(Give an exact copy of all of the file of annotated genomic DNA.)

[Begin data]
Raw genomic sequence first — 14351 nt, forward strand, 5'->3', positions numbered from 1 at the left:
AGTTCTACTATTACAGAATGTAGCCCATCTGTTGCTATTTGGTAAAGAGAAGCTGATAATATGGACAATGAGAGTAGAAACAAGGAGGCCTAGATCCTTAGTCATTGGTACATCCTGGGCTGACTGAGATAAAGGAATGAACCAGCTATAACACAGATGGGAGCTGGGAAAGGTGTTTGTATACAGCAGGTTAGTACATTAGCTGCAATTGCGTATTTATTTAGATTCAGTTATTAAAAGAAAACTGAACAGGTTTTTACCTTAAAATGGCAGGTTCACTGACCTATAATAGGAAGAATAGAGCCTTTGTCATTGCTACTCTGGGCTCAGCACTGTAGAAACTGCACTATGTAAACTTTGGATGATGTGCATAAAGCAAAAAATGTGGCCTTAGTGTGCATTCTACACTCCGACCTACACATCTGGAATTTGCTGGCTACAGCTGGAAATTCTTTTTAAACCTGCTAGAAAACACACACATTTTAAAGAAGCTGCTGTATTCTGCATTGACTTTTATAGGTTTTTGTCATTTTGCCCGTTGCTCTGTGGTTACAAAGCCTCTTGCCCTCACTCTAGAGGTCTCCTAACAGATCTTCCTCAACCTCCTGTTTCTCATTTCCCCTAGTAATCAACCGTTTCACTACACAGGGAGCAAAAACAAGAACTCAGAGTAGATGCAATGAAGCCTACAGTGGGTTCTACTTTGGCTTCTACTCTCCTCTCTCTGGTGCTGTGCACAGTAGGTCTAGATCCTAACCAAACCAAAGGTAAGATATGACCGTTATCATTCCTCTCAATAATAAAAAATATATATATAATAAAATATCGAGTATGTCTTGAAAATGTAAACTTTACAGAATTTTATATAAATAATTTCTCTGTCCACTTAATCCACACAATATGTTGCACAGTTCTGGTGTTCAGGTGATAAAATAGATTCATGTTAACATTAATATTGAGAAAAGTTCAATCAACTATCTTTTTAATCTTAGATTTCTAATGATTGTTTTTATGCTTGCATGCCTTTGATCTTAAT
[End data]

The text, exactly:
Raw genomic sequence first — 14351 nt, forward strand, 5'->3', positions numbered from 1 at the left:
AGTTCTACTATTACAGAATGTAGCCCATCTGTTGCTATTTGGTAAAGAGAAGCTGATAATATGGACAATGAGAGTAGAAACAAGGAGGCCTAGATCCTTAGTCATTGGTACATCCTGGGCTGACTGAGATAAAGGAATGAACCAGCTATAACACAGATGGGAGCTGGGAAAGGTGTTTGTATACAGCAGGTTAGTACATTAGCTGCAATTGCGTATTTATTTAGATTCAGTTATTAAAAGAAAACTGAACAGGTTTTTACCTTAAAATGGCAGGTTCACTGACCTATAATAGGAAGAATAGAGCCTTTGTCATTGCTACTCTGGGCTCAGCACTGTAGAAACTGCACTATGTAAACTTTGGATGATGTGCATAAAGCAAAAAATGTGGCCTTAGTGTGCATTCTACACTCCGACCTACACATCTGGAATTTGCTGGCTACAGCTGGAAATTCTTTTTAAACCTGCTAGAAAACACACACATTTTAAAGAAGCTGCTGTATTCTGCATTGACTTTTATAGGTTTTTGTCATTTTGCCCGTTGCTCTGTGGTTACAAAGCCTCTTGCCCTCACTCTAGAGGTCTCCTAACAGATCTTCCTCAACCTCCTGTTTCTCATTTCCCCTAGTAATCAACCGTTTCACTACACAGGGAGCAAAAACAAGAACTCAGAGTAGATGCAATGAAGCCTACAGTGGGTTCTACTTTGGCTTCTACTCTCCTCTCTCTGGTGCTGTGCACAGTAGGTCTAGATCCTAACCAAACCAAAGGTAAGATATGACCGTTATCATTCCTCTCAATAATAAAAAATATATATATAATAAAATATCGAGTATGTCTTGAAAATGTAAACTTTACAGAATTTTATATAAATAATTTCTCTGTCCACTTAATCCACACAATATGTTGCACAGTTCTGGTGTTCAGGTGATAAAATAGATTCATGTTAACATTAATATTGAGAAAAGTTCAATCAACTATCTTTTTAATCTTAGATTTCTAATGATTGTTTTTATGCTTGCATGCCTTTGATCTTAAT